European Facility For Airborne Research

European Facility For Airborne Research April 24, 2017, 03:36

Guidelines for tutors


1. Introduction

One of the major goals of Transnational Access to research aircraft in EUFAR FP7 is to promote a higher level of scientific impact of the projects to which funding is allocated. A number of mechanisms have been put in place to assist this process before the proposals are eventually presented to the independent reviewers.

The first change implemented is that proposals have a pre-review stage in which they are presented to tutors of the EUFAR Expert Working Groups, who provide feedback to the applicants on improvements to, for example, their choices of instruments and measurements, their selected measurement strategy, and their data analysis and interpretation plans. In addition, the proposals are circulated to all of the TA aircraft operators. The purpose of this is to allow the operators to suggest to the applicants opportunities for clustering their projects with existing field campaigns that may be funded through the operator’s national funding schemes. The potential benefits of clustering in this way are threefold: i) to put the TA applicants in contact with a larger community of scientists, ii) to allow them to benefit from transit flight hours to get the selected aircraft to the desired location that are already funded, and iii) to allow them to remain in the field for a longer period and hence have the best opportunity to exploit optimum conditions for their TA flying.

Following these pre-review stages, the applicants have an opportunity to modify their proposals in the light of the advice received, and these will generally be presented to the independent reviewers in this modified form.

It is anticipated that in most circumstances TA applications will be allocated between 10 and 15 hours of flight time. This is not, however, a firm restriction. Where a project shows the ability to achieve a very high scientific impact, and especially where can benefit a large user group (including projects scientists and any students who will be involved), then it will be possible for flight time to be allocated in excess of the normal. Reviewers are completely free to make their own judgments and recommendations on this point.

It is expected that early on during EUFAR FP7 there will be a special call for proposals that will involve the development and operation of new airborne instruments. Successful proposals will be able to demonstrate the perceived demand for and potential scientific impact of the new instrument or measurement technique. The same review process will be used for these as for standard airborne science proposals.

Finally, it is also expected that TA funding will be available for the conduct of summer schools in aspects of airborne geoscience and measurements. Proposals for such summer schools will be made by the prospective organizer. Such summer school proposals are envisaged to be the primary mechanism by which EUFAR TA funding is used to provide training in airborne geoscience and measurements. The main criteria for the allocation of funding will be quality and relevance of the proposed teaching program together with the number of students who will be accommodated. The independent review process for such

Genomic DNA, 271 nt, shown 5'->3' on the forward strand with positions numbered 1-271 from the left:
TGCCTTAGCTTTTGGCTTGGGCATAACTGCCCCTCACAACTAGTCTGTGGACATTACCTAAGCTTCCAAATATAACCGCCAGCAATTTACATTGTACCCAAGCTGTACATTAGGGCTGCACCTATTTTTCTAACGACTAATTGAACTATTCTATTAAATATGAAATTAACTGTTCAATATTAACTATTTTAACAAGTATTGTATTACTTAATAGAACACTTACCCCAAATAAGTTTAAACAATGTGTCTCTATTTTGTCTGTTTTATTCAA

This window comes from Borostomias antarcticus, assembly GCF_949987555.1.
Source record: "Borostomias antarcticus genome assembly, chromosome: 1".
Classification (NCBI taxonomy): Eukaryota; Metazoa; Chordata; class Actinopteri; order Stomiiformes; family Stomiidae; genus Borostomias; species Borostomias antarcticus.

summer school applications will be modified accordingly.


 2. Information for Discussion with Applicants

As noted above, one aspect that tutors should consider is the possibility of clustering the proposed TA project either with others or with projects that are already supported by national or other EC research funding. The other major aspect of tutoring is to help TA applicants, especially those who are new to the use of research aircraft, to develop the scientific quality of their proposals. Hence, tutors will wish to consider and discuss with the applicants any or all of these factors:

  • Are the scientific aims of the project clearly stated?
  • Is an aircraft the most appropriate platform for obtaining the required measurements?
  • Is the instrumentation that is proposed to be operated appropriate to the task and being utilised in the correct way?
  • Are the flight patterns that are proposed the most appropriate to acquire the necessary measurements?
  • Does the data analysis plan pay appropriate attention to any issues that may arise due to instrument operating limitations, calibrations issues etc.?
  • Does the project require any special weather or ground surface conditions and if so, does the field observation plan consider where or how these conditions might be met?
  • Is there a reasonable probability that the project can acquire sufficient data to address its scientific aims within the proposed operating period?

It is emphasised that tutoring is separate from the independent scientific review that will be undertaken on a proposal and so it is not a requirement for Tutors to respond to all of these points. However, they are encouraged to provide as much information as possible. Tutors will not be invited to be reviewers on the same project.

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This project has received funding from the European Union's Seventh Framework Programme for research, technological development and demonstration under grant agreement no. 312609

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